Sheltering in Place

This page has been automatically translated from English. MSDH has not reviewed this translation and is not responsible for any inaccuracies.

Certain types of emergencies, such as a chemical accident or natural disasters, make going outdoors dangerous. Instead, it's safer to stay indoors and shelter in place.

"Shelter in place" means to make a shelter out of the place you are in. It is a way for you to make the building as safe as possible to protect yourself until help arrives.

You should not try to shelter in a vehicle unless you have no other choice. Vehicles are not air-tight enough to give you adequate protection from chemicals.

Preparing to shelter in place

Choose a room in your house or apartment for your shelter. The best room to use for the shelter is a room with as few windows and doors as possible. A large room, preferably with a water supply, is desirable, something like a master bedroom that is connected to a bathroom.

For chemical events, this room should be as high in the structure as possible to avoid vapors (gases) that sink. Turn off the air conditioning system. Close all windows and doors.

For tornadoes and other severe weather, the shelter should be low in the home, located in an interior room or closet.

You might not be at home if the need to shelter in place ever arises, but if you are at home, the following items would be good to have on hand. (Ideally, all of these items would be stored in the shelter room to save time.)

  • First aid kit
  • Food and bottled water. Store one gallon of water per person in plastic bottles as well as ready-to-eat foods that will keep without refrigeration at the shelter in place location. If you do not have bottled water, or if you run out, you can drink water from a toilet tank (not from a toilet bowl).
  • Flashlight, battery-powered radio, and extra batteries for both.
  • Duct tape and scissors.
  • Towels and plastic sheeting.
  • A working telephone.

When to shelter in place

  • You will hear from the local police, emergency coordinators, or government on the radio and on television if you need to shelter-in -place.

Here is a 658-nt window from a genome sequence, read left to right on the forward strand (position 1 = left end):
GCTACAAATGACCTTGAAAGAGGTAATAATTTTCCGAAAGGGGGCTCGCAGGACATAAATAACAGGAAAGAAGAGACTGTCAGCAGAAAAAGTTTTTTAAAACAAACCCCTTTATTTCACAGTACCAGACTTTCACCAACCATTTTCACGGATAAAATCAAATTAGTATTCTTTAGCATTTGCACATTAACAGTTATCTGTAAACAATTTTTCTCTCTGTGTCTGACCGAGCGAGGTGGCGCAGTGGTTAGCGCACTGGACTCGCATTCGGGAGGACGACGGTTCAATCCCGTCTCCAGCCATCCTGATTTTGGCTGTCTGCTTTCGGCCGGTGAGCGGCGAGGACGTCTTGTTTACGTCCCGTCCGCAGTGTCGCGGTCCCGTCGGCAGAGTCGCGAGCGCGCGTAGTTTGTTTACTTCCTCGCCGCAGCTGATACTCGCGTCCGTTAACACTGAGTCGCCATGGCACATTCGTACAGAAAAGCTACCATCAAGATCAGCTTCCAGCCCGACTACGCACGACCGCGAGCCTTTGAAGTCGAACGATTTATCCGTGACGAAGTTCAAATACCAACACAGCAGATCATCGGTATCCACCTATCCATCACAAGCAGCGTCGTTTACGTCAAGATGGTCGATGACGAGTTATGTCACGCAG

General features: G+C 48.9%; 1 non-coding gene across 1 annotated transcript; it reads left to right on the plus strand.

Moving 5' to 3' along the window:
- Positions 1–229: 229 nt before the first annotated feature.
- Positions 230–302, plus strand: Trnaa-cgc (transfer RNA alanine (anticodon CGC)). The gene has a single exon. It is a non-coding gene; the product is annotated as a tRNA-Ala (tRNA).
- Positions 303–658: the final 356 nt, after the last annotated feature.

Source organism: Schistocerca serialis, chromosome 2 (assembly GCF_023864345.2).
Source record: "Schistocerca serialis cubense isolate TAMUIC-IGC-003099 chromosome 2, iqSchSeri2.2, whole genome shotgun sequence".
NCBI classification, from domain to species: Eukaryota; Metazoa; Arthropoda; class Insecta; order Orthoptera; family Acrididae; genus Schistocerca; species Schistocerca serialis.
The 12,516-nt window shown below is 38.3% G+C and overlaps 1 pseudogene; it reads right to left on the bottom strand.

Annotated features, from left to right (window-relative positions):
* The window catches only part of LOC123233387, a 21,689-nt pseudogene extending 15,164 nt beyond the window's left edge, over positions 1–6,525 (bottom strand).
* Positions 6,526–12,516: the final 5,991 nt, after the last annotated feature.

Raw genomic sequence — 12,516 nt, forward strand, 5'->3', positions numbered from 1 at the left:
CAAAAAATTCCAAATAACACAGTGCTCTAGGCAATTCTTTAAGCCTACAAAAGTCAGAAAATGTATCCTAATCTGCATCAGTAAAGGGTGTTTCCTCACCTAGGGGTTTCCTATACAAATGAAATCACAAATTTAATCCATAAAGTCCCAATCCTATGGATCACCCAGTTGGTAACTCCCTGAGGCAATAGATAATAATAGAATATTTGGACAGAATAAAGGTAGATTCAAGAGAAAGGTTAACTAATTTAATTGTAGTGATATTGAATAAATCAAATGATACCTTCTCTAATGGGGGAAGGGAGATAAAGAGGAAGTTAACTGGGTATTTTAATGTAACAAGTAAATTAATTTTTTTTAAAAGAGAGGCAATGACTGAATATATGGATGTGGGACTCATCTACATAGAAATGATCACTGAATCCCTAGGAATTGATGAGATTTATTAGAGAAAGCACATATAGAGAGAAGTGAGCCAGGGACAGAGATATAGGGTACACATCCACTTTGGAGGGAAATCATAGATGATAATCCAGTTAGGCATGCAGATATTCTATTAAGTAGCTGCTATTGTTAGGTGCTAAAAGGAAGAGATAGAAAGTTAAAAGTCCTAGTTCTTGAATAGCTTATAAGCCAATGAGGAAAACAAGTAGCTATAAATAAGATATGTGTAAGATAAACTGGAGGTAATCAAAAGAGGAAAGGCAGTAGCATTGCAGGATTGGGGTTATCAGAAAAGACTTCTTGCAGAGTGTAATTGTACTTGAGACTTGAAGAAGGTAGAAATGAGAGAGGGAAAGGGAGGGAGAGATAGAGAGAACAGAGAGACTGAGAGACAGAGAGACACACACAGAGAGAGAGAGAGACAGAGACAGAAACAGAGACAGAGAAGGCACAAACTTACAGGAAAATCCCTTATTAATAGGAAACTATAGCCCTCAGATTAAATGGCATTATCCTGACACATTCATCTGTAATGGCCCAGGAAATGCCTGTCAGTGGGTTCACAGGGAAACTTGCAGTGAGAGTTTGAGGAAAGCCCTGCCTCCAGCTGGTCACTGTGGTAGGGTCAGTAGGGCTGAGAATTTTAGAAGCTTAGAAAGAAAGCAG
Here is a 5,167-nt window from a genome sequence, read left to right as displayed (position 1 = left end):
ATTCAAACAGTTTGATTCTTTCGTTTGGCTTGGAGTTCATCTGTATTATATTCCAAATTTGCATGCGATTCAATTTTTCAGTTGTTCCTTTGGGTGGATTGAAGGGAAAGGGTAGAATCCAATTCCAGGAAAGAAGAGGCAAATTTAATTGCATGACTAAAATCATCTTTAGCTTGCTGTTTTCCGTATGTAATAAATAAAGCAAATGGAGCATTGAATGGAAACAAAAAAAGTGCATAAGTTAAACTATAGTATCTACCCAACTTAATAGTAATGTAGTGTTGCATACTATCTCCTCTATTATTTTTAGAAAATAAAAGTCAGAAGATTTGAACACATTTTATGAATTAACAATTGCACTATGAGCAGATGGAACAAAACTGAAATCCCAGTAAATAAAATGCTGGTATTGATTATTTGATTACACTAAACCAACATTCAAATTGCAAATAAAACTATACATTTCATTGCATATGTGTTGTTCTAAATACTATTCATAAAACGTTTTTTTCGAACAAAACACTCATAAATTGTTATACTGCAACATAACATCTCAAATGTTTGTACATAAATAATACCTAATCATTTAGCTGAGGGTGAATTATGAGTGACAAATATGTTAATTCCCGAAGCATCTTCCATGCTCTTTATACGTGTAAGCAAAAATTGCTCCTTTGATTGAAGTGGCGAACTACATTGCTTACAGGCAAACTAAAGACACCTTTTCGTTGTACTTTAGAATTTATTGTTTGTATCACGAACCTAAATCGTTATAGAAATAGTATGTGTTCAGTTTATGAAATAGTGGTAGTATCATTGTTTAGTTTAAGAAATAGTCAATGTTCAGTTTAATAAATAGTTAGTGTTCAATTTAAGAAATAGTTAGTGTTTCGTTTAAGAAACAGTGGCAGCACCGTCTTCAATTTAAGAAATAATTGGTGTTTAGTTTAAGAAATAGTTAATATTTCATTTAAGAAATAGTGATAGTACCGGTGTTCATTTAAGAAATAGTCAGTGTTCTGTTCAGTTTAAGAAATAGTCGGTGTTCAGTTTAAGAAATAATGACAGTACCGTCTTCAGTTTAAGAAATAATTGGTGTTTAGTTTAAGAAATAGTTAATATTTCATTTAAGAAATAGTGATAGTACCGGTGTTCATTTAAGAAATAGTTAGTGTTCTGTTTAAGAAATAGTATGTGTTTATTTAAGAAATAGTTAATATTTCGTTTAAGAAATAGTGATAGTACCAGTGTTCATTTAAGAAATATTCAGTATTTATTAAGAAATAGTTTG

• If there is a "code red" or "severe" terror alert, you should pay attention to radio and television broadcasts to know right away whether a shelter-in-place alert is announced for your area.
  • If you are away from your shelter-in-place location when a chemical event occurs, follow the instructions of emergency coordinators to find the nearest shelter.
  • If your children are at school, they will be sheltered there. Unless you are instructed to do so, do not try to get to the school to bring your children home.

What to do

Act quickly and follow the instructions of your local emergency coordinators. Every situation can be different, so local emergency coordinators might have special instructions for you to follow.

In general, do the following:

  • Go inside as quickly as possible.
  • If there is time, shut and lock all outside doors and windows. Locking them may provide a tighter seal against the chemical.
    • Turn off the air conditioner or heater.
    • Turn off all fans.
    • Close the fireplace damper and any other place that air can come in from the outside.
  • Go in the shelter-in-place room and shut the door.
  • Tape plastic over any windows in the room.
    • Use duct tape around the windows and doors and make an unbroken seal.
    • Use the tape over any vents into the room and seal any electrical outlets or other openings.
  • If it is necessary to drink water, drink stored water, not water from the tap. Sink and toilet drain traps should have water in them (you can use the sink and toilet as you normally would).
  • Turn on the radio.
  • Keep a telephone close at hand, but don't use it unless there is a serious emergency.

Sheltering in this way should keep you safer than if you are outdoors. Most likely, you will be in the shelter for no more than a few hours. Listen to the radio for an announcement indicating that it is safe to leave the shelter.

After you come out of the shelter, emergency coordinators may have additional instructions on how to make the rest of the building safe again.

This fact sheet is based on the Center's For Disease Control and Prevention's (CDC) best current information. It may be updated as new information becomes available.

Last reviewed on Jun 20, 2023 request edits
Mississippi State Department of Health 570 East Woodrow Wilson Dr Jackson, MS 39216 866‑HLTHY4U Contact and information

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